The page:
DVD Review – Czechoslovak New Wave, Volume II


A Blonde In Love

This box set includes Miloš Forman’s film A Blond in Love (1965), Jan Němec’s The Party and the Guests (1966) and Larks on a String (1969), directed by Jiří Menzel.

Forman’s early film is the most conventional piece in the set, somewhat similar to Truffaut’s work from the same period. It is about a young woman who has a one-night stand with a musician, and who then travels to Prague to pursue a longer romance. She visits him in his parents’ home, and as you might expect things do not go well. The film discusses how individuals as well as governments create their own positive spin on reality, as she returns to her crap job telling her friends what a lovely visit she’s had.

While not as daring as something like Daisies, it is quite a charming film, with a subtly critical subtext about Czech society. It has a more naturalistic, even documentary, feel as compared with some other Czech films from the same time period. It was one of the first films of the Czech New Wave to get a wide audience overseas, and like Bergman’s early films, when it arrived in the US some additional sex scenes were inserted for marketing purposes (this version is the correct edit, not the US version).

The Party and the Guests is from the director of Diamonds of the Night (a fantastically surreal war film: a mixture of Buñuel and Bresson.) This film, however, concerns a group of bourgeois friends out for a day in the country. While on a picnic they meet a group of mysterious authority figures, who impose a hierarchy on the group and make them all play roles in their strange game. The parallels with the precarious political situation in Czechoslovakia in the mid-60s are rather obvious, and unsurprisingly, it was banned. This film too has often been compared to Bunuel’s work, especially The Exterminating Angel. It is beautifully filmed, but overall it doesn’t work as well as some other films in using surrealism to attack totalitarianism. Going a bit further into strangeness might have served the director’s purposes better.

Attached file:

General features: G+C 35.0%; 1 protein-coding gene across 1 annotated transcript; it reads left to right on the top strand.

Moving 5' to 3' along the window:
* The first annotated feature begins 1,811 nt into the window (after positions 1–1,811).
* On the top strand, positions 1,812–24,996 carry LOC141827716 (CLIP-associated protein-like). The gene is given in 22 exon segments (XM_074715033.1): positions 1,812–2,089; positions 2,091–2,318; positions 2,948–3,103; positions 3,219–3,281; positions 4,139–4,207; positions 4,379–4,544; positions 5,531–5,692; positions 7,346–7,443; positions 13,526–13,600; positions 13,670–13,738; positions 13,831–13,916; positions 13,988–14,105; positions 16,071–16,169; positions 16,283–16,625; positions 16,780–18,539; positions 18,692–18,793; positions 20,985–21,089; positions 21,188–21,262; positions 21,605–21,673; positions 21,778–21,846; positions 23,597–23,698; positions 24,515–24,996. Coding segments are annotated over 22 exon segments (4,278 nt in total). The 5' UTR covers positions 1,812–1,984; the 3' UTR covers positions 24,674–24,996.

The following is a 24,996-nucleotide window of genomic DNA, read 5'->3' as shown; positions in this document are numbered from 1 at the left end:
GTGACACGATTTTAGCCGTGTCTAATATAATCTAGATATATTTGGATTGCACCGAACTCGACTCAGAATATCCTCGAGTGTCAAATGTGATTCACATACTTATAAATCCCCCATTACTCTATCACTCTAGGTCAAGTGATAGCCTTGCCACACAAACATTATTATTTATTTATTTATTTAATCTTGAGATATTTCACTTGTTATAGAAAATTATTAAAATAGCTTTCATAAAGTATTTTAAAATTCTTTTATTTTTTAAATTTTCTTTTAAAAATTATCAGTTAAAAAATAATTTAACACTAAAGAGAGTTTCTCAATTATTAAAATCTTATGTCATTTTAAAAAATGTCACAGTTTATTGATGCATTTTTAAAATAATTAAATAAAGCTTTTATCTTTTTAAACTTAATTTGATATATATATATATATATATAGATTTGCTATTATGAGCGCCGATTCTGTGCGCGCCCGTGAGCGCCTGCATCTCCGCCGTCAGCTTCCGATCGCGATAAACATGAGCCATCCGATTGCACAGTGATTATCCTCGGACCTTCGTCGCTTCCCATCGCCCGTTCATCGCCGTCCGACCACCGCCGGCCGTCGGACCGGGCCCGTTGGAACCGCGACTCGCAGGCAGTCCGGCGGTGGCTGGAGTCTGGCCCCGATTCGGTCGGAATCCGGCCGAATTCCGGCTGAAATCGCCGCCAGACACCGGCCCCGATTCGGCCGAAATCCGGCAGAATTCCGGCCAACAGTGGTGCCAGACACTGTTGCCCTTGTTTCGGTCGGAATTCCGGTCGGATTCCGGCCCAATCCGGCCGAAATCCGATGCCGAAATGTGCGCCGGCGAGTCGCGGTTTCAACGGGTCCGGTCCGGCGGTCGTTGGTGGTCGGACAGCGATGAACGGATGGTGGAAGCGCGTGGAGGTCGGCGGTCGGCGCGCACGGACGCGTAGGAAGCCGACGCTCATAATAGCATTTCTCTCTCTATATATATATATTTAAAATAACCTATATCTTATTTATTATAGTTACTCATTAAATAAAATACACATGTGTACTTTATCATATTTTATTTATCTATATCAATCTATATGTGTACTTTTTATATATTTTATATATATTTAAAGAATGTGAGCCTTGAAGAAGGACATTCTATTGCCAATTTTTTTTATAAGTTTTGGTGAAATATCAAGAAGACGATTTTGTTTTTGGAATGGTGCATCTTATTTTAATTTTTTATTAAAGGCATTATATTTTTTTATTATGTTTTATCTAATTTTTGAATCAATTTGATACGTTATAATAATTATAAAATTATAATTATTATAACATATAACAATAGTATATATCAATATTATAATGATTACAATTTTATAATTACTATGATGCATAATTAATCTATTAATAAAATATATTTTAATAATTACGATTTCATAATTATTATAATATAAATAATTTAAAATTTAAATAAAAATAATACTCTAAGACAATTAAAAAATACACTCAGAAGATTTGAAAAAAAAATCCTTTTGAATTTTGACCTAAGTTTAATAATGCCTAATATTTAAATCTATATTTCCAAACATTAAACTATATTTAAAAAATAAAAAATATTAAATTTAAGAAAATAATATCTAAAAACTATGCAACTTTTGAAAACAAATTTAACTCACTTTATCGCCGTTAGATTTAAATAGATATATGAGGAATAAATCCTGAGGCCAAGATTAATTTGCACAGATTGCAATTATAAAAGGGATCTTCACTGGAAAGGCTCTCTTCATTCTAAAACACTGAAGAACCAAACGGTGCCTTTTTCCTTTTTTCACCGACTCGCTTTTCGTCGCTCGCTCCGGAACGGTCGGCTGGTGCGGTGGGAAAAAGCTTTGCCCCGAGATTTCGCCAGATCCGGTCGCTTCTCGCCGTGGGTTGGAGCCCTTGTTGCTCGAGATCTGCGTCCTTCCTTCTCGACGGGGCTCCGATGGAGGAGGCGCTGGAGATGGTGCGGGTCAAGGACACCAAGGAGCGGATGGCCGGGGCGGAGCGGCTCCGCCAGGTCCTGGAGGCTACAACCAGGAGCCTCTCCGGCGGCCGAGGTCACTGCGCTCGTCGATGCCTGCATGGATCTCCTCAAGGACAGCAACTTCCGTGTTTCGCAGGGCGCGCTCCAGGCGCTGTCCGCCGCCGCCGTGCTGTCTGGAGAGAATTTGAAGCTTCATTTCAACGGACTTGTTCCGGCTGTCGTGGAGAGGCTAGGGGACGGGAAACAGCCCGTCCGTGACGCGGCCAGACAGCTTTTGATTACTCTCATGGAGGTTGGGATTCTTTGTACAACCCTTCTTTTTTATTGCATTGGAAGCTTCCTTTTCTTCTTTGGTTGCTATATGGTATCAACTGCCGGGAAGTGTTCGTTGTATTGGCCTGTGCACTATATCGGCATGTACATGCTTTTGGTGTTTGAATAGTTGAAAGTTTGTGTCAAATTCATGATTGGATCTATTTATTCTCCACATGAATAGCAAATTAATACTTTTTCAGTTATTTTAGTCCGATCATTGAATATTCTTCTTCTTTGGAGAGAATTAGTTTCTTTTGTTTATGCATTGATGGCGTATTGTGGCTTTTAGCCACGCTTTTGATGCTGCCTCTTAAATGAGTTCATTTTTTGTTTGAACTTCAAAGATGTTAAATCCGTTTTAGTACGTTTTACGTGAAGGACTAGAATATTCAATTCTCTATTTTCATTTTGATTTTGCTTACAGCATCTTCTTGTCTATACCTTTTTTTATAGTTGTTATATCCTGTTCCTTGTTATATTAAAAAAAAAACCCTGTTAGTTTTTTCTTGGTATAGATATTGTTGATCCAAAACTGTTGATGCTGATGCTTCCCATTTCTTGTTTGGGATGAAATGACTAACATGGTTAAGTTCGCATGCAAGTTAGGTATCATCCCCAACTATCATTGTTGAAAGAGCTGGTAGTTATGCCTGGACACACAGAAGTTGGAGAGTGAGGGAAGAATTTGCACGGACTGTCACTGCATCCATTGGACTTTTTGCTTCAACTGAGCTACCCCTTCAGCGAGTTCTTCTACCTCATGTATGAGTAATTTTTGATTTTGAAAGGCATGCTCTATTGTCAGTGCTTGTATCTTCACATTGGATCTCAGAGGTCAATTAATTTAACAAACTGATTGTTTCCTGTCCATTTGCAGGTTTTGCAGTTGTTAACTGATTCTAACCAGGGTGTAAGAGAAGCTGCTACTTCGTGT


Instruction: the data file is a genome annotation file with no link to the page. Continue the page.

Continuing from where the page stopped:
Menzel, best known for Closely Observed Trains (one of the few Czech films to ever win an Oscar) is represented here by Larks on a String. It is based on a story by Closely Observed Trains author Bohumil Hrabal, who is now considered a prime Czech author of the mid-20th century, alongside Jaroslav Hašek, the author of Good Soldier Švejk. Hrabel was the most adapted writer amongst Czech New Wave filmmakers.

Larks on a String, like other Czech films from this era, is a surreal comedy that pokes holes in the official version of reality. Several people suspected of lacking dedication to communism are ordered to work in a junkyard as a rehabilitation exercise. The plot revolves around interactions between these “volunteers” and others working in the junkyard, including a group of young women caught trying to escape to the West, the cook, and a camera crew making a newsreel about North Korea. Comic moments emerge as these people do their best to get one over on authority and live their lives. It was also rapidly banned, and so not seen in Czechoslovakia for decades. It is also perhaps the best of the set, a great mix of comedy and political commentary.

New digital transfers, restoration work, and some fantastic special features—including essays by author Peter Hames—give viewers extra reasons to buy this box set of films.

A Blond in Love [rating=4]
Comedy, Romance | Czech Rep, 1965 | 15 | Dir. Milos Forman | Hana Brejchová, Vladimír Pucholt, Vladimír Mensík
The Party and the Guests ★★1/2
Comedy, Drama | Czech Rep, 1966 | 15 | Dir.Jan Nemec | Ivan Vyskocil, Jan Klusák, Jiri Nemec
Larks on a String [rating=4]
comedy, Drama |Czech Rep, 1990 | 15 | Dir. Jirí Menzel | Rudolf Hrusínský, Vlastimil Brodský, Václav Neckár

Ian Schultz